State health officials recently notified a Denton company that it is violating state rules with the continued storage of radioactive material.
After sending the violation notice to U.S. Radiopharmaceuticals, the Texas Department of State Health Services followed with an unusual step: a court hearing Dec. 11 in Austin.
Agency officials asked a state administrative law judge to hear its case “in the interests of justice and in providing respondent with due process,” wrote Stacy McLarty, assistant general counsel for the agency.
USR owns two manufacturing plants in Denton that have been closed since 2009. One plant is on Shady Oaks Drive. The other is on Jim Christal Road. Before the plants closed, scientists manufactured radioisotopes, including those that can help diagnose disease and treat cancer.
State inspectors visit the plants periodically to make sure that readings of radioactivity at the site remain both low and unchanged. The next full inspection is due next year, said Chris Van Duesen, spokesman for the Texas Department of State Health Services.
USR has not been able to raise enough money over the past eight years to meet two big goals: to reopen the plant and to fund the plant's future cleanup, a state requirement so that taxpayers aren’t on the hook for the costly disposal of radioactive waste.
State health officials recently stopped granting extensions to USR to raise money, which led to the violation notice, state records show.
Paul Crowe, CEO of U.S. Radiopharmaceuticals, declined to comment on the developments through his attorney, Adam Whitten.
If a judge agrees with state officials, another countdown begins for getting the radioactive waste cleaned up. If the company fails to do so, state officials are expected to step in, which means taxpayers could end up on the hook after all.
How we got here
The story goes back about 25 years. In 1993, the state and federal governments abandoned the Superconducting Super Collider in Ellis County after spending about $2 billion on the project. The project was supposed to make new discoveries in physics and put Texas on the technology front. But when costs began to soar, politicians pulled the plug. Government officials sold off assets, including a key piece of equipment: a linear particle accelerator built at Los Alamos National Laboratory in New Mexico.
Denton scientists already were smashing atoms with cyclotrons to make isotopes at a plant on Jim Christal Road. They bought the SSC’s linear particle accelerator for $5 million and re-engineered it. The plan for their company, International Isotopes Inc., was to produce a variety of medical radioisotopes in a new, subterranean plant on Shady Oaks Drive.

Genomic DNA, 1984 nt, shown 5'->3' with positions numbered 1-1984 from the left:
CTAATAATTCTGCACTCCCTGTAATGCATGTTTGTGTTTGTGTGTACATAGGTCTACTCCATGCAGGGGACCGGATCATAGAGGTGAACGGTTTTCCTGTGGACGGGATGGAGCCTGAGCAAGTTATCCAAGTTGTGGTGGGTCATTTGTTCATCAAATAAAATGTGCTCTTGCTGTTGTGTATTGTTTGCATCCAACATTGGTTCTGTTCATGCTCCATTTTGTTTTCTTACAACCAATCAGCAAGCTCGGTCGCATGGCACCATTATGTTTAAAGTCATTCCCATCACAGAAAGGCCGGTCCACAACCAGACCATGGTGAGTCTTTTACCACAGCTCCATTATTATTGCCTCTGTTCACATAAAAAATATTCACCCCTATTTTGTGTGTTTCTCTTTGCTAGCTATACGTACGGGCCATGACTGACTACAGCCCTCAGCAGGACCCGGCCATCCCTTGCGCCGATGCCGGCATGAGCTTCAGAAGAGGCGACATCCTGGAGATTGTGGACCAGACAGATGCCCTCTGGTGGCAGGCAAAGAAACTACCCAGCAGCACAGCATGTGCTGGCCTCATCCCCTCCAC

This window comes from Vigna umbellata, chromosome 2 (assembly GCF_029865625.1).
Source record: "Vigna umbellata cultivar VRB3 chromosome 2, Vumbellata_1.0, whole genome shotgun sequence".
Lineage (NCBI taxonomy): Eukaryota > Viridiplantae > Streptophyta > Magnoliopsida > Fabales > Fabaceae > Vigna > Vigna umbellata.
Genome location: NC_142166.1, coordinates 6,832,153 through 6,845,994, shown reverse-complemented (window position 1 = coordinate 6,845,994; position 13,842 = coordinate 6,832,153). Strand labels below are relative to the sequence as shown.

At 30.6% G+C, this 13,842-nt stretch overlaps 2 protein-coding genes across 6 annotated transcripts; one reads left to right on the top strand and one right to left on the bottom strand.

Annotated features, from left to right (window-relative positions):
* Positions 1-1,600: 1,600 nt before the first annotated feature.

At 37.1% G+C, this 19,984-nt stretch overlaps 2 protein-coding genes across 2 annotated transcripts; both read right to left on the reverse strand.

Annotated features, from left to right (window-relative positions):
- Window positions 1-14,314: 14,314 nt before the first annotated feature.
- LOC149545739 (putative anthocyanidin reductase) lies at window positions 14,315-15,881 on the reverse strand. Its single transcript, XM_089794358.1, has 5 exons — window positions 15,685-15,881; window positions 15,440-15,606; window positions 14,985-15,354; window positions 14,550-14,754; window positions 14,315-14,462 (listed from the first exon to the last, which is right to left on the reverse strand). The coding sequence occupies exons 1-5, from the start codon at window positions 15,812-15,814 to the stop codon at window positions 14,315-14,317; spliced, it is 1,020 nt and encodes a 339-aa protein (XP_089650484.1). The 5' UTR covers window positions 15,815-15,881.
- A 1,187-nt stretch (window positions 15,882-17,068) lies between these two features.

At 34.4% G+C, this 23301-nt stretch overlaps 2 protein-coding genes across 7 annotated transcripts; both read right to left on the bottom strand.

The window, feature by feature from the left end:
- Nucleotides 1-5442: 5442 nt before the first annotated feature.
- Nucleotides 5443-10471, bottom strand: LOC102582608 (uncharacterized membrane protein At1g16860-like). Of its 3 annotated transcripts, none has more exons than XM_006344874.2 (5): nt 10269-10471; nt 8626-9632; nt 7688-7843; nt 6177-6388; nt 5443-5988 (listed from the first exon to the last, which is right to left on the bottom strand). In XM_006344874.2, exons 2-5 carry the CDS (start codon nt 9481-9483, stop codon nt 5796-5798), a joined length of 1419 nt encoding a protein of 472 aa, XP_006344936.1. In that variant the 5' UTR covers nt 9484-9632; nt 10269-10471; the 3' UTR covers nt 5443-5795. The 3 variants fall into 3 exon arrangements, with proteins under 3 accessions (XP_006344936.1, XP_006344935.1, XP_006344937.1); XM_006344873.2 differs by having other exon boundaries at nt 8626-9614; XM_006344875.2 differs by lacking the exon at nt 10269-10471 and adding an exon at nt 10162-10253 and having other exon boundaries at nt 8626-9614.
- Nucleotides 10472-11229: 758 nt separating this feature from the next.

Medical radioisotopes can help diagnose and treat disease. Iodine-123, for example, helps doctors see a patient’s thyroid, and thallium-201, a patient’s heart. Iodine-131 can treat thyroid cancer; copper-67 shows promise as a treatment for non-Hodgkin’s lymphoma.
In 2003, International Isotopes sold the business to a Canadian company, Trace Life Sciences. Then, in late 2008, Trace’s banker, Medical Capital, put Crowe, a Utah businessman, in charge of the Denton plants.
Soon after Crowe’s arrival, the plants closed and Medical Capital collapsed, triggering a federal investigation. Although the Denton plants were not implicated, they were swept into federal receivership along with Medical Capital.
Crowe persisted through the receivership and secured the Denton properties in December 2011.
But his company hasn’t been able to raise enough capital to reopen the plants and manufacture medical radioisotopes in Denton.
A deadline looms
If USR can’t convince the judge next month to give them more time to raise capital for the plant, the final countdown begins.
Trace Life Sciences put up bond money for cleaning up the radioactive waste when it first bought the plants from International Isotopes years ago. After the plants went into receivership, the state claimed that bond for a total of about $218,000. USR has not put up the money for a new bond —part of the reason the state issued a violation notice.
The old bond money may be enough to pay for crews to truck off and dispose of the leftover waste sitting in drums in the concrete-lined warehouse at the Shady Oaks plant, experts say.
But it's not enough to truck off and dispose of the manufacturing equipment. An estimate from 2010 put the cost at decommissioning the site, including the linear accelerator and cyclotrons, at $2.5 million, state documents showed. Depending on whether the equipment is left buried in cement in Denton or is trucked away (and how far), that old estimate could climb.
According to the Texas comptroller’s latest report to the Legislature, the state treasury has about $27.6 million in a fund dedicated to clean up low-level radioactive waste.
PEGGY HEINKEL-WOLFE can be reached at 940-566-6881.
FEATURED PHOTO: The sign for U.S. Radiopharmaceuticals is on Shady Oaks Drive near Woodrow Lane. The manufacturing plant made medical radioisotopes until it closed in 2009, and U.S. Radiopharmaceuticals has not been able to raise enough capital to reopen the plant.